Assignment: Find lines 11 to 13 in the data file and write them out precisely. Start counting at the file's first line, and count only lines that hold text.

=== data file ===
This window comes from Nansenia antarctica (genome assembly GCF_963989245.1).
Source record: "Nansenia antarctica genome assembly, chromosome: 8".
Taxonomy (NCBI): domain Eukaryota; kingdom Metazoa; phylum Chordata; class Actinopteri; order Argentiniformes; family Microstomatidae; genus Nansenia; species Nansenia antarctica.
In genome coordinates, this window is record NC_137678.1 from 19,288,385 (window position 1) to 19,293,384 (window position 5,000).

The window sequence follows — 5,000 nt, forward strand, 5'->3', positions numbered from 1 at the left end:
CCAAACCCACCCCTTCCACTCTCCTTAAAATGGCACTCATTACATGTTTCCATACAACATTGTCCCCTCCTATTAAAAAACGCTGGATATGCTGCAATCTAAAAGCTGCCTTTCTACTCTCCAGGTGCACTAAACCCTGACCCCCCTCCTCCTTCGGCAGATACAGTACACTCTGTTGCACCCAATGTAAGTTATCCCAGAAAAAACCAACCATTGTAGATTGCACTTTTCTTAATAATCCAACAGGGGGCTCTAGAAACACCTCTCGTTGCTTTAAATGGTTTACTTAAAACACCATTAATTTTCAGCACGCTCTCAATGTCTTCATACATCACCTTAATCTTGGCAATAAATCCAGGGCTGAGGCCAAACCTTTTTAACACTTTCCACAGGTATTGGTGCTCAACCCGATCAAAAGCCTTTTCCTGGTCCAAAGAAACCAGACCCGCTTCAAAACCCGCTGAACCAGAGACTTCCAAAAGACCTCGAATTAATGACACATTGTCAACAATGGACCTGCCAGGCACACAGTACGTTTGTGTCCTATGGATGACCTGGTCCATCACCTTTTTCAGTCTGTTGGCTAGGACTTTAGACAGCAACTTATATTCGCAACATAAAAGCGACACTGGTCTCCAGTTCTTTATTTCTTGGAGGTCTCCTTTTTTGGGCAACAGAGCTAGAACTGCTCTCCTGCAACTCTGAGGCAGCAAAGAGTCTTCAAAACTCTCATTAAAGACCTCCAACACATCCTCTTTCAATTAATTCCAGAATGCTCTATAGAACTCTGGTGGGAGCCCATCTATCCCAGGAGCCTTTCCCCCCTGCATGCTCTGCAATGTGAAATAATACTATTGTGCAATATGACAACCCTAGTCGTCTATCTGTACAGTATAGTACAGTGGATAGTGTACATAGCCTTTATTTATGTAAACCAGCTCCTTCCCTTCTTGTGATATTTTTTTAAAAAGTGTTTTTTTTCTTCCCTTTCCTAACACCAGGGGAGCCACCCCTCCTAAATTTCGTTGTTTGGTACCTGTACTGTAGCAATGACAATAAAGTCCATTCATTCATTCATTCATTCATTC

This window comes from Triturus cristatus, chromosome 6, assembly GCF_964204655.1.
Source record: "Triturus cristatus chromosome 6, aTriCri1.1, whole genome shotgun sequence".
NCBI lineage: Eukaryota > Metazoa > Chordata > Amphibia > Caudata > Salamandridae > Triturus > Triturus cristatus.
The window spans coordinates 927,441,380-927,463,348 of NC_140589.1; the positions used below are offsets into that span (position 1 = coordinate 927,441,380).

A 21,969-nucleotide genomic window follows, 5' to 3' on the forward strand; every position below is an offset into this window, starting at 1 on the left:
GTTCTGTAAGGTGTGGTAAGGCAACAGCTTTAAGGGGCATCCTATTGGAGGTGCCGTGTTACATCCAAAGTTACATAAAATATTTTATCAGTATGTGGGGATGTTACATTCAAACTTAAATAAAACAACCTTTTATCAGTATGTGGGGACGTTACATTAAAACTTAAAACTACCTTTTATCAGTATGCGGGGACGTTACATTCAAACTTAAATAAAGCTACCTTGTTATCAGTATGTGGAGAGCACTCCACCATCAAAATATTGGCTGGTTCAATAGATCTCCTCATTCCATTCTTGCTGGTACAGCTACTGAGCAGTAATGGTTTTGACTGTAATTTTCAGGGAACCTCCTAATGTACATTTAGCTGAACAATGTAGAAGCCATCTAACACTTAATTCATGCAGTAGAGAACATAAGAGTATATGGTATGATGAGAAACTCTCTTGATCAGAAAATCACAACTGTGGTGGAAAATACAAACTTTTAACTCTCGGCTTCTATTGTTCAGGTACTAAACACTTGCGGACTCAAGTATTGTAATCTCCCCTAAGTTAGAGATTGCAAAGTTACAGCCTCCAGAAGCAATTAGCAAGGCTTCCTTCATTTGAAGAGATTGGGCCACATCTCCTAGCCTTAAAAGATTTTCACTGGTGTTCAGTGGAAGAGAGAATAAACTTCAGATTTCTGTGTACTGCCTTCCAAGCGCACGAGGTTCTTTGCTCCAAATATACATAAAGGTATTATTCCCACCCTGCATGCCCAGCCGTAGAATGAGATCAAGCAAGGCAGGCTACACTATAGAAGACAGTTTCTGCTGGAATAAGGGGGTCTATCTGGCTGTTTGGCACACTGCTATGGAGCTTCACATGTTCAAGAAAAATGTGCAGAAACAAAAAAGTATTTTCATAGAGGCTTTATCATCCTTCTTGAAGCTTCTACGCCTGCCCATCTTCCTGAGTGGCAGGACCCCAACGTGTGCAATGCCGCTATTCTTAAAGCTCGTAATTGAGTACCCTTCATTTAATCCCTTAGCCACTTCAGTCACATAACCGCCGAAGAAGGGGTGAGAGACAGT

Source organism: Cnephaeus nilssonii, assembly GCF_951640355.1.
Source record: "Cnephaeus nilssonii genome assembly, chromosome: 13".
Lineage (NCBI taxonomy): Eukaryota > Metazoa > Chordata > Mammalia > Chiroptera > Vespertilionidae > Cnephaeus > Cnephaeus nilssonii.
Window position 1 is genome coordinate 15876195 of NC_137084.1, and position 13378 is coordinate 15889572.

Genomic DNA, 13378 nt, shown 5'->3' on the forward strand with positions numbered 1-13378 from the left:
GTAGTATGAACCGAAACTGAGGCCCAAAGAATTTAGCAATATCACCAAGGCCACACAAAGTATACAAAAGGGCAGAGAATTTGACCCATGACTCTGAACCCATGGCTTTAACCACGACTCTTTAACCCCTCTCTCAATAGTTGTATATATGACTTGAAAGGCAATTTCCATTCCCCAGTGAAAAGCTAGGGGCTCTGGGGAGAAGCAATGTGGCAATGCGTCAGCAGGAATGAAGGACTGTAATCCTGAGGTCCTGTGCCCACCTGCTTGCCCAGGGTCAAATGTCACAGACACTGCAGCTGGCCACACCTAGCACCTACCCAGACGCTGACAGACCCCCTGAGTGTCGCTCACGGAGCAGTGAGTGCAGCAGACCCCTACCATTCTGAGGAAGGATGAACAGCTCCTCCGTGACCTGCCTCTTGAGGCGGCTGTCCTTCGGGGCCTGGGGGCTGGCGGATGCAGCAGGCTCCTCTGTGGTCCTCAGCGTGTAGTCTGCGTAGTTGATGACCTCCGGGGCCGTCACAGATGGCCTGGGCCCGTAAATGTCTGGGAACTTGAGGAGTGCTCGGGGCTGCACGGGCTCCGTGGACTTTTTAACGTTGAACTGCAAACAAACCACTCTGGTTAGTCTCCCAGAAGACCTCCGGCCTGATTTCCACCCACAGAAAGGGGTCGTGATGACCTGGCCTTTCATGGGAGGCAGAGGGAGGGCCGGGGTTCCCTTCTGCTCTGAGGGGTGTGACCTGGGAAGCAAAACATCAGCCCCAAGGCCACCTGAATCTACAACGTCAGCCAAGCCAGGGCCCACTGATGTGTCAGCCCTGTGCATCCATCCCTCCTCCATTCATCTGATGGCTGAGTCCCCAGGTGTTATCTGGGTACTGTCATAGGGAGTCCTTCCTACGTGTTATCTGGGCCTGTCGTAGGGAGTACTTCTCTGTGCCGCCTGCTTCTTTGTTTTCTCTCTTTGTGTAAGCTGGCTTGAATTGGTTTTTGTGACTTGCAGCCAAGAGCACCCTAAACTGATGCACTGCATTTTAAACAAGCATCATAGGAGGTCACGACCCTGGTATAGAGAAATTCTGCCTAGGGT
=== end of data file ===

A 21,969-nucleotide genomic window follows, 5' to 3' on the forward strand; every position below is an offset into this window, starting at 1 on the left:
GTTCTGTAAGGTGTGGTAAGGCAACAGCTTTAAGGGGCATCCTATTGGAGGTGCCGTGTTACATCCAAAGTTACATAAAATATTTTATCAGTATGTGGGGATGTTACATTCAAACTTAAATAAAACAACCTTTTATCAGTATGTGGGGACGTTACATTAAAACTTAAAACTACCTTTTATCAGTATGCGGGGACGTTACATTCAAACTTAAATAAAGCTACCTTGTTATCAGTATGTGGAGAGCACTCCACCATCAAAATATTGGCTGGTTCAATAGATCTCCTCATTCCATTCTTGCTGGTACAGCTACTGAGCAGTAATGGTTTTGACTGTAATTTTCAGGGAACCTCCTAATGTACATTTAGCTGAACAATGTAGAAGCCATCTAACACTTAATTCATGCAGTAGAGAACATAAGAGTATATGGTATGATGAGAAACTCTCTTGATCAGAAAATCACAACTGTGGTGGAAAATACAAACTTTTAACTCTCGGCTTCTATTGTTCAGGTACTAAACACTTGCGGACTCAAGTATTGTAATCTCCCCTAAGTTAGAGATTGCAAAGTTACAGCCTCCAGAAGCAATTAGCAAGGCTTCCTTCATTTGAAGAGATTGGGCCACATCTCCTAGCCTTAAAAGATTTTCACTGGTGTTCAGTGGAAGAGAGAATAAACTTCAGATTTCTGTGTACTGCCTTCCAAGCGCACGAGGTTCTTTGCTCCAAATATACATAAAGGTATTATTCCCACCCTGCATGCCCAGCCGTAGAATGAGATCAAGCAAGGCAGGCTACACTATAGAAGACAGTTTCTGCTGGAATAAGGGGGTCTATCTGGCTGTTTGGCACACTGCTATGGAGCTTCACATGTTCAAGAAAAATGTGCAGAAACAAAAAAGTATTTTCATAGAGGCTTTATCATCCTTCTTGAAGCTTCTACGCCTGCCCATCTTCCTGAGTGGCAGGACCCCAACGTGTGCAATGCCGCTATTCTTAAAGCTCGTAATTGAGTACCCTTCATTTAATCCCTTAGCCACTTCAGTCACATAACCGCCGAAGAAGGGGTGAGAGACAGT

Source organism: Cnephaeus nilssonii, assembly GCF_951640355.1.